If a person is convicted of a narcotic drug possession charge and falls outside of the protection of proposition 200, they an face anywhere from 1 year up to 15 years in prison depending on the number of prior convictions they have. Possession of narcotic drugs is a class four felony. 

The law recognizes different types of possession. “Actual possession” means the defendant knowingly had direct physical control over an object. 

“Constructive possession” means the defendant, although not actually possessing an object, knowingly exercised dominion or control over it, either acting alone or through another person. “Dominion or control” means either actual ownership of the object or power over it. Constructive possession may be proven by direct or circumstantial evidence.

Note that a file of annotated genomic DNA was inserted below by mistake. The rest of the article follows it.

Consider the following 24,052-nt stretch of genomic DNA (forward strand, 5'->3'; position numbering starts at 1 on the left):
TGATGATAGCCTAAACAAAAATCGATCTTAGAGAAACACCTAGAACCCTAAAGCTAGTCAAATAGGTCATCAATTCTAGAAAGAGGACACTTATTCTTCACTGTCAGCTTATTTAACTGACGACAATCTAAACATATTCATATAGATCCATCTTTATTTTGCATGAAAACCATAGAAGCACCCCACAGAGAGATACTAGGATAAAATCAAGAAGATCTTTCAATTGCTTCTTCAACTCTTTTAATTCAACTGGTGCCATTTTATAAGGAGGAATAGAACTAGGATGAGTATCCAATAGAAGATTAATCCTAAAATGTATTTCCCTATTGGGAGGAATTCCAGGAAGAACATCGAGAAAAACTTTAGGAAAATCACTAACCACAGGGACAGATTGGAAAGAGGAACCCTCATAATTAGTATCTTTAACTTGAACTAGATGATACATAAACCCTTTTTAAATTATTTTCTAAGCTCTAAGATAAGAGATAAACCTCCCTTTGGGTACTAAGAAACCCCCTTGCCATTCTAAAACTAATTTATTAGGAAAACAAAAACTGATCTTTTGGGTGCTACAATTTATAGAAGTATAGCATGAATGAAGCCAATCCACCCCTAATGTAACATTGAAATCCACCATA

Both actual and constructive possession may be sole or joint. “Sole possession” means the defendant, acting alone, had actual or constructive possession of an object. “Joint possession” means the defendant and one or more persons shared actual or constructive possession of an object.

  1. Sales, transportation, production, manufacturing of narcotic drugs is a class two felony. 

The crime of possession of a Narcotic drug for sale requires proof of the following: 

1. The defendant knowingly possessed a Narcotic drug; and 

2. The substance was in fact a Narcotic drug; and 

3. The possession must be for purposes of sale. “Sale” means an exchange for anything of value or advantage, present or prospective.